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25.1 Introduction to Amines

  • Page ID
    28448
  • Amines are derivatives of ammonia in which one or more of the hydrogens has been replaced by an alkyl or aryl group.

    The basic properties of amines

    We are going to have to use two different definitions of the term "base" in this page. A base is

    • a substance which combines with hydrogen ions. This is the Bronsted-Lowry theory.
    • an electron pair donor. This is the Lewis theory.

    The easiest way of looking at the basic properties of amines is to think of an amine as a modified ammonia molecule. In an amine, one or more of the hydrogen atoms in ammonia has been replaced by a hydrocarbon group. Replacing the hydrogens still leaves the lone pair on the nitrogen unchanged - and it is the lone pair on the nitrogen that gives ammonia its basic properties. Amines will therefore behave much the same as ammonia in all cases where the lone pair is involved.

    The reactions of amines with acids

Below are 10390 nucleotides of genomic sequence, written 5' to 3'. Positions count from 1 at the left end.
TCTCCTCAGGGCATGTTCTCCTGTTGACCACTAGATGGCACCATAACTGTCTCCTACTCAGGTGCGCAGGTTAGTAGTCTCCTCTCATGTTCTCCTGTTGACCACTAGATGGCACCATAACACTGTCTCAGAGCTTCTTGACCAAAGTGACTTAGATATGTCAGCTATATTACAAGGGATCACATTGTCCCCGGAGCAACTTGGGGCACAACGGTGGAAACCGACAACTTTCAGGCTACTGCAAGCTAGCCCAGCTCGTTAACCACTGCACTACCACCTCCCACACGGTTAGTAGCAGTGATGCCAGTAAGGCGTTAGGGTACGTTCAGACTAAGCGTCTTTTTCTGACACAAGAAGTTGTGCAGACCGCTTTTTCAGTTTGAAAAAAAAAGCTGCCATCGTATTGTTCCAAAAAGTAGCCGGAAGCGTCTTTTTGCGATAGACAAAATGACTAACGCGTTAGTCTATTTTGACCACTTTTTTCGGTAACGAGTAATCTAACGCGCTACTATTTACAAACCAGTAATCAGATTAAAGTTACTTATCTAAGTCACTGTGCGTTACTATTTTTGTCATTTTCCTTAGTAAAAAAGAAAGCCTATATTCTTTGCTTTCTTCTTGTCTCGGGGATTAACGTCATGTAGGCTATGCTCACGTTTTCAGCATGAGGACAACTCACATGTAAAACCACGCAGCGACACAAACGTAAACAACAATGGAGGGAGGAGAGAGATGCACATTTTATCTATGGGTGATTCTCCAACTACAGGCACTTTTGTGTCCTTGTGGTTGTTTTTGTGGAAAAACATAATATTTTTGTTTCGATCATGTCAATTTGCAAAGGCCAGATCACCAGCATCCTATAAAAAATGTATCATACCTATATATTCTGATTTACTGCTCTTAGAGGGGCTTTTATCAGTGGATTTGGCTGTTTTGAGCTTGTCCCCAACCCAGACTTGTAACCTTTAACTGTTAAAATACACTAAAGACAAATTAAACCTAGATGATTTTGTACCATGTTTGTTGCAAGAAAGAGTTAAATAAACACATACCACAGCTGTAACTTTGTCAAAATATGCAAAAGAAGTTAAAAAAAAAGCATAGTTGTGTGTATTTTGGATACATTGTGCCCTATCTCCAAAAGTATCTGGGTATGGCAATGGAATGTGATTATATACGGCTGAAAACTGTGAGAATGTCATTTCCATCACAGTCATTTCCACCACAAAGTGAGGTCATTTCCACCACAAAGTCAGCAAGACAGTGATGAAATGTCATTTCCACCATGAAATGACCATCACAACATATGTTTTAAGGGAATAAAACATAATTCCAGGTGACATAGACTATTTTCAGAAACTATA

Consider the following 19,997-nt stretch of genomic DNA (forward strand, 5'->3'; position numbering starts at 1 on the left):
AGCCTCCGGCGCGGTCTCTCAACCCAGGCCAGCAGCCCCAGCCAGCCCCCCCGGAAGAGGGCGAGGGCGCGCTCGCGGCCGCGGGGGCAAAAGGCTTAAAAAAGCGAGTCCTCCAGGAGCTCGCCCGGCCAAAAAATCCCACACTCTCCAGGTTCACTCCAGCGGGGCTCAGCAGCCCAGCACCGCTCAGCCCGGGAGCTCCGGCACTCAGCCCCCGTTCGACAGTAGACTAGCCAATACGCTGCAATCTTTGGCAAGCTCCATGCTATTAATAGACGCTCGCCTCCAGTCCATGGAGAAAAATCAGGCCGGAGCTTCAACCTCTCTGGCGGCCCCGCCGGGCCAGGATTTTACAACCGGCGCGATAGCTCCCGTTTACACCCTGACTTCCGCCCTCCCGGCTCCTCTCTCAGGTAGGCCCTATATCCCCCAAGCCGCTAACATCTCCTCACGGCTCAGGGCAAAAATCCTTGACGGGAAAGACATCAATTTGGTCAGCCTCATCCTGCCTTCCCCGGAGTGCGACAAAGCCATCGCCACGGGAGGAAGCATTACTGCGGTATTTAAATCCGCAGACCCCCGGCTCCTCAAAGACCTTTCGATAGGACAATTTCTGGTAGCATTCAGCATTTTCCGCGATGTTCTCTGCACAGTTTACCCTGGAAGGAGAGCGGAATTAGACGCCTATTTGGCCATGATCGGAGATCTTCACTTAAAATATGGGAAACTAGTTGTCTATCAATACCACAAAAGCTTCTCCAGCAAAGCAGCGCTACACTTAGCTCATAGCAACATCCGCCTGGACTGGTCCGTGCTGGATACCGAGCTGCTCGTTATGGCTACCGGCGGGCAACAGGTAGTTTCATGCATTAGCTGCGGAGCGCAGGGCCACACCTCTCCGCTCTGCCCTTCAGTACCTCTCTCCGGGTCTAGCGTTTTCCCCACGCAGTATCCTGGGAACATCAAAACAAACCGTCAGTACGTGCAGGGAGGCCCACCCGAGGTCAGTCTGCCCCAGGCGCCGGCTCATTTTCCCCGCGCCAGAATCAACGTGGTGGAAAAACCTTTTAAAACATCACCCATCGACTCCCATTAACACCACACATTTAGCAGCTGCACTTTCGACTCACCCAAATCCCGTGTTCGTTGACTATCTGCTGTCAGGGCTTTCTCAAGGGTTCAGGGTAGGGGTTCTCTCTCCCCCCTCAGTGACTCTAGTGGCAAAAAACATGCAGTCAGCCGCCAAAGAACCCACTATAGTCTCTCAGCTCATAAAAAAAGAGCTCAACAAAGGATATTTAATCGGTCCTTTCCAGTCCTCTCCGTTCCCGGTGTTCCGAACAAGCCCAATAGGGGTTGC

These are most easily considered using the Bronsted-Lowry theory of acids and bases - the base is a hydrogen ion acceptor. We'll do a straight comparison between amines and the familiar ammonia reactions. Ammonia reacts with acids to produce ammonium ions. The ammonia molecule picks up a hydrogen ion from the acid and attaches it to the lone pair on the nitrogen.

    If the reaction is in solution in water (using a dilute acid), the ammonia takes a hydrogen ion (a proton) from a hydroxonium ion. (Remember that hydrogen ions present in solutions of acids in water are carried on water molecules as hydroxonium ions, H3O+.)

    NH3(aq)+H3O+(aq)NH+4+H2O(l)

    If the acid was hydrochloric acid, for example, you would end up with a solution containing ammonium chloride - the chloride ions, of course, coming from the hydrochloric acid. You could also write this last equation as:

    NH3(aq)+H+NH+4(aq)

    . . . but if you do it this way, you must include the state symbols. If you write H+ on its own, it implies an unattached hydrogen ion - a proton. Such things don't exist on their own in solution in water. If the reaction is happening in the gas state, the ammonia accepts a proton directly from the hydrogen chloride:

    NH3(aq)+HCl(g)NH+4(s)+Cl(s)

    This time you produce clouds of white solid ammonium chloride.

    The designation 1o, 2o and 3o is determined by the number of alkyl groups attached to the nitrogen.

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